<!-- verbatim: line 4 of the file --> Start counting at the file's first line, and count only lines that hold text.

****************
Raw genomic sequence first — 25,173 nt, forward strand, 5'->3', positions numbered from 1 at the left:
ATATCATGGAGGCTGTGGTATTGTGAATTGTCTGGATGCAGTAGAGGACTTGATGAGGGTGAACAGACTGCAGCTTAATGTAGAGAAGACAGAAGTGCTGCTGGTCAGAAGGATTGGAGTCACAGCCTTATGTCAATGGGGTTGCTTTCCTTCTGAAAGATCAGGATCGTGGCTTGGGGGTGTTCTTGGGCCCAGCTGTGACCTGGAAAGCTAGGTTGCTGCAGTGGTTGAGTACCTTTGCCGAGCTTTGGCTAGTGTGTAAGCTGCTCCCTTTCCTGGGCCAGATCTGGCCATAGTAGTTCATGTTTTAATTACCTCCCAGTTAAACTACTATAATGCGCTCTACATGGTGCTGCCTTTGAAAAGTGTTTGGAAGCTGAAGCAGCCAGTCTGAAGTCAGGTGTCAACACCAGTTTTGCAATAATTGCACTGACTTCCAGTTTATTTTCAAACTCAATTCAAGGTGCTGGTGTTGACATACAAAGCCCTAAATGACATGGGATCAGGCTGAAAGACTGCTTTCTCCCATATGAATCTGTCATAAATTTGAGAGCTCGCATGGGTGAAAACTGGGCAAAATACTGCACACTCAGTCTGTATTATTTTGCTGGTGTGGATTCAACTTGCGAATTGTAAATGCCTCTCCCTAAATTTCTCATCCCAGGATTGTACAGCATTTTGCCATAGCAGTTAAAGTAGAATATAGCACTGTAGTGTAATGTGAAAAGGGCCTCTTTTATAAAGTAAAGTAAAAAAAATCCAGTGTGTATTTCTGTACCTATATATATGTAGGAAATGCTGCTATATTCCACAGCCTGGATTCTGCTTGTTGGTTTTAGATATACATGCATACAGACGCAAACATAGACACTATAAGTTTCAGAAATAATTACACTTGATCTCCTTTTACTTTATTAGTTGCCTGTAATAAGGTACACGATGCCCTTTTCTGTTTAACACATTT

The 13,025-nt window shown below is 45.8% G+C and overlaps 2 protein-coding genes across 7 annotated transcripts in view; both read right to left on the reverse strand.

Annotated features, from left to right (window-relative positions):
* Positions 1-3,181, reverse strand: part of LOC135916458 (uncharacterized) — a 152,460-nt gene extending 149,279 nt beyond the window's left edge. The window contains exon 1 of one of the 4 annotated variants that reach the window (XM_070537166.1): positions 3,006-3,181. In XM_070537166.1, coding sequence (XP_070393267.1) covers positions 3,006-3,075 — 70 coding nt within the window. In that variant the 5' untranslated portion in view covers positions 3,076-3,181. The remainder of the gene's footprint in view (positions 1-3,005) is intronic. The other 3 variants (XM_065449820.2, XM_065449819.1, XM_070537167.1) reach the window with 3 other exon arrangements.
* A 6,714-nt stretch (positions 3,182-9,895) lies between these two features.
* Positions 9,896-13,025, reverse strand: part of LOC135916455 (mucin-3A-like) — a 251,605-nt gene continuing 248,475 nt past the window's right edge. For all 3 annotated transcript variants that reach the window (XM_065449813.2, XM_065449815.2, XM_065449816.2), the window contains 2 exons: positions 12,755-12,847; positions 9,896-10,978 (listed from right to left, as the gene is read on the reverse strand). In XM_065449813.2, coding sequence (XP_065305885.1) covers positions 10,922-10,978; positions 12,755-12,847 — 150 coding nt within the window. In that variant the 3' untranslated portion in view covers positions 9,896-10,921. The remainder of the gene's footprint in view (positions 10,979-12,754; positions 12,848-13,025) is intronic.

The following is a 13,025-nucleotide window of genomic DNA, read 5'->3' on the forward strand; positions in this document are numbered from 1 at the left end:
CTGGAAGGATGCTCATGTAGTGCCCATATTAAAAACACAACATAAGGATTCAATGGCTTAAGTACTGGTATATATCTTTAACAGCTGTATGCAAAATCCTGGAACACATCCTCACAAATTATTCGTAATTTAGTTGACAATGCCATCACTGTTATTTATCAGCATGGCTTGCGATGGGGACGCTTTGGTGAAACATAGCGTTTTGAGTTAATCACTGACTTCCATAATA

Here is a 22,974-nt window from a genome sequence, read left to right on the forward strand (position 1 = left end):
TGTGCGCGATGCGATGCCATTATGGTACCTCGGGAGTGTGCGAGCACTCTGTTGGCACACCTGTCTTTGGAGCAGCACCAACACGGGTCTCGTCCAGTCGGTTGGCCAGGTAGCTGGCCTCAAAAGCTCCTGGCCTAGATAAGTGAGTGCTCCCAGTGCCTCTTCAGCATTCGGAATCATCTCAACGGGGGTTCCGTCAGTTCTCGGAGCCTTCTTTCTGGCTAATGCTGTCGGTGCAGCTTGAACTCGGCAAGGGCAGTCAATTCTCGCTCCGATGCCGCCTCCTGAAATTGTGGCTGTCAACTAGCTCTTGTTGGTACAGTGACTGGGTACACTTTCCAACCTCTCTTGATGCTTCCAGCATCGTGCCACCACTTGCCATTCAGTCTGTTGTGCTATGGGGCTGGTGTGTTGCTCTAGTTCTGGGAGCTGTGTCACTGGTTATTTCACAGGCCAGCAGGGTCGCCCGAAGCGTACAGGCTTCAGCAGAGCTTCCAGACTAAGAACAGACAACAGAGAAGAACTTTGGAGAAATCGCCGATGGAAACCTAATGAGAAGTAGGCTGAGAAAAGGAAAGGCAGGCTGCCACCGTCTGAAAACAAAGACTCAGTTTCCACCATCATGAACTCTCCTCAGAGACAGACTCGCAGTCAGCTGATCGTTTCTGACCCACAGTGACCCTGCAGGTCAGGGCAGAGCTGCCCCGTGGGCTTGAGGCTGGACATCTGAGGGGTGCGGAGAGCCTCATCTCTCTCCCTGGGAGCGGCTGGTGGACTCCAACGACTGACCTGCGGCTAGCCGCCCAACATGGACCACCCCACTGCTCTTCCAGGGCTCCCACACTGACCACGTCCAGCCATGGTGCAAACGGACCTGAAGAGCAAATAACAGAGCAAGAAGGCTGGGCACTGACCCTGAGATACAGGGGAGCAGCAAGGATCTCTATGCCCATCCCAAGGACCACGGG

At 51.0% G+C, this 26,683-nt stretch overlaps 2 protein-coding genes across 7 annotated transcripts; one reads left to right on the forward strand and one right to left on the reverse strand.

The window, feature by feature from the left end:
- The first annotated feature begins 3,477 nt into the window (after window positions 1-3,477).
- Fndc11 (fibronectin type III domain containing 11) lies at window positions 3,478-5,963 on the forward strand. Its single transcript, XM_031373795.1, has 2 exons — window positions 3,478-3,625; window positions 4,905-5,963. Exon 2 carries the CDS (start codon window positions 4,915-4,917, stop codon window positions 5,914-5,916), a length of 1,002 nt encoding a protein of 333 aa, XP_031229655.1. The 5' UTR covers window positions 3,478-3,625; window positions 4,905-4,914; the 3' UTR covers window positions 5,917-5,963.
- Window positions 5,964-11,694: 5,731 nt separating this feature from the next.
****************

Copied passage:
Annotated features, from left to right (window-relative positions):